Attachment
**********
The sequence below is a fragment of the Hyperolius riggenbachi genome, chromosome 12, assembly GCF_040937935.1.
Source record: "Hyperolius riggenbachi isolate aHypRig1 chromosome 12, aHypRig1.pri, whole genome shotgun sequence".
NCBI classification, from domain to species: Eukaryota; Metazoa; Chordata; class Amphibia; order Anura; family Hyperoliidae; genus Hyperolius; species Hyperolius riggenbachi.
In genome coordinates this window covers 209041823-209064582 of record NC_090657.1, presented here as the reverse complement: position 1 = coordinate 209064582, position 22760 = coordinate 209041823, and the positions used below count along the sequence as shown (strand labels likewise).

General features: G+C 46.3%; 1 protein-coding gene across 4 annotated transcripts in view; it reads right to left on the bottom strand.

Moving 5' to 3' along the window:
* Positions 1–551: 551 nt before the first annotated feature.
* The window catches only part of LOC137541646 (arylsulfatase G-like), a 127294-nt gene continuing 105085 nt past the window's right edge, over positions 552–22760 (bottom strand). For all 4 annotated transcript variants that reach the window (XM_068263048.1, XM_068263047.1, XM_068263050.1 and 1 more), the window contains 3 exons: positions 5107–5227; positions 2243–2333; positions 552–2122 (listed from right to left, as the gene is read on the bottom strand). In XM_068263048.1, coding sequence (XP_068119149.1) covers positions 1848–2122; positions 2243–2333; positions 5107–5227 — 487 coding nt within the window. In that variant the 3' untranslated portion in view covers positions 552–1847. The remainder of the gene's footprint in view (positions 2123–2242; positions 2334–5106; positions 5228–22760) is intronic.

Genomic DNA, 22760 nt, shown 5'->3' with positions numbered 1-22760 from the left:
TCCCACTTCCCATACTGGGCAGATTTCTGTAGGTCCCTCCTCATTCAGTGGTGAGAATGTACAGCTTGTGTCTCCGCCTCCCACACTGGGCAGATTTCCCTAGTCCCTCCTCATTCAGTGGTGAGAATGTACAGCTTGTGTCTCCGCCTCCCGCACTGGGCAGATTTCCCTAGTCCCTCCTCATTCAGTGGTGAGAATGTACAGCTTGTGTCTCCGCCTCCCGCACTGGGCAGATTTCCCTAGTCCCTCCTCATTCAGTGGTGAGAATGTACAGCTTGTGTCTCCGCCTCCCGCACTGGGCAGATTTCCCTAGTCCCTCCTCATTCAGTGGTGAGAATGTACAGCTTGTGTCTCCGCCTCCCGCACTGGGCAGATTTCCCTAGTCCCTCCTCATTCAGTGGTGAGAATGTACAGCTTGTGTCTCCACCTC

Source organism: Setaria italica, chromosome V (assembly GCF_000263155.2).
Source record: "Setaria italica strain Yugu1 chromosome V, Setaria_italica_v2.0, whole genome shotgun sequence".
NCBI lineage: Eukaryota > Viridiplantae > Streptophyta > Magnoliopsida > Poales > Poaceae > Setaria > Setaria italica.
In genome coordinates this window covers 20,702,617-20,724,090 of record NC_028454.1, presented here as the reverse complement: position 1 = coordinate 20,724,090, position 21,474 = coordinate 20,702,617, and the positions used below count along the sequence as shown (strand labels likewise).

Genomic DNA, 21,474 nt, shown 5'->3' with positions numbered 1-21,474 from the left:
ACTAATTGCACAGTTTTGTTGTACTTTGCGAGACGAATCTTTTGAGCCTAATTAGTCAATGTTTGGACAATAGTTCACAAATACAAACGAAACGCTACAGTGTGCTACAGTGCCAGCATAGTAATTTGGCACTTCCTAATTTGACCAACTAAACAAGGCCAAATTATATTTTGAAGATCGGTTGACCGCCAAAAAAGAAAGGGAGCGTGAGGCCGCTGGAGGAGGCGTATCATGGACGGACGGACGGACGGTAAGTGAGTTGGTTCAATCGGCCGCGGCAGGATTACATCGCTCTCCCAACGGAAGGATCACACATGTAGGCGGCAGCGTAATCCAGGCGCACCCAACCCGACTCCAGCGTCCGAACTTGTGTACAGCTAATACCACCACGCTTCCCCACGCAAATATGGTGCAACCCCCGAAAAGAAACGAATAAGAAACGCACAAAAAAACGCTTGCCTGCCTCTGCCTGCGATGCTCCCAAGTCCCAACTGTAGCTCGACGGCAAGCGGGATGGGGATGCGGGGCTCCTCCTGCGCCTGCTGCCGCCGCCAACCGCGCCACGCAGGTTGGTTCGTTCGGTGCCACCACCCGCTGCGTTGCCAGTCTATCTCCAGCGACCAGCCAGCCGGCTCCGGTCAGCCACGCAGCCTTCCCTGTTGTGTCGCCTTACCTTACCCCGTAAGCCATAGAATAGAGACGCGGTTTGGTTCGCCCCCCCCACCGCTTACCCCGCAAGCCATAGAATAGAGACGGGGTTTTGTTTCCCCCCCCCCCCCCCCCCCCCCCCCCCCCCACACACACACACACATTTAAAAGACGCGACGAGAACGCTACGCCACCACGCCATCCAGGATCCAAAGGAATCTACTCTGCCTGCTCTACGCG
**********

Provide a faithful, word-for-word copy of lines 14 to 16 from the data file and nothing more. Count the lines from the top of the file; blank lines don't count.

In genome coordinates this window covers 20,702,617-20,724,090 of record NC_028454.1, presented here as the reverse complement: position 1 = coordinate 20,724,090, position 21,474 = coordinate 20,702,617, and the positions used below count along the sequence as shown (strand labels likewise).

Genomic DNA, 21,474 nt, shown 5'->3' with positions numbered 1-21,474 from the left:
ACTAATTGCACAGTTTTGTTGTACTTTGCGAGACGAATCTTTTGAGCCTAATTAGTCAATGTTTGGACAATAGTTCACAAATACAAACGAAACGCTACAGTGTGCTACAGTGCCAGCATAGTAATTTGGCACTTCCTAATTTGACCAACTAAACAAGGCCAAATTATATTTTGAAGATCGGTTGACCGCCAAAAAAGAAAGGGAGCGTGAGGCCGCTGGAGGAGGCGTATCATGGACGGACGGACGGACGGTAAGTGAGTTGGTTCAATCGGCCGCGGCAGGATTACATCGCTCTCCCAACGGAAGGATCACACATGTAGGCGGCAGCGTAATCCAGGCGCACCCAACCCGACTCCAGCGTCCGAACTTGTGTACAGCTAATACCACCACGCTTCCCCACGCAAATATGGTGCAACCCCCGAAAAGAAACGAATAAGAAACGCACAAAAAAACGCTTGCCTGCCTCTGCCTGCGATGCTCCCAAGTCCCAACTGTAGCTCGACGGCAAGCGGGATGGGGATGCGGGGCTCCTCCTGCGCCTGCTGCCGCCGCCAACCGCGCCACGCAGGTTGGTTCGTTCGGTGCCACCACCCGCTGCGTTGCCAGTCTATCTCCAGCGACCAGCCAGCCGGCTCCGGTCAGCCACGCAGCCTTCCCTGTTGTGTCGCCTTACCTTACCCCGTAAGCCATAGAATAGAGACGCGGTTTGGTTCGCCCCCCCCACCGCTTACCCCGCAAGCCATAGAATAGAGACGGGGTTTTGTTTCCCCCCCCCCCCCCCCCCCCCCCCCCCCCCACACACACACACACATTTAAAAGACGCGACGAGAACGCTACGCCACCACGCCATCCAGGATCCAAAGGAATCTACTCTGCCTGCTCTACGCG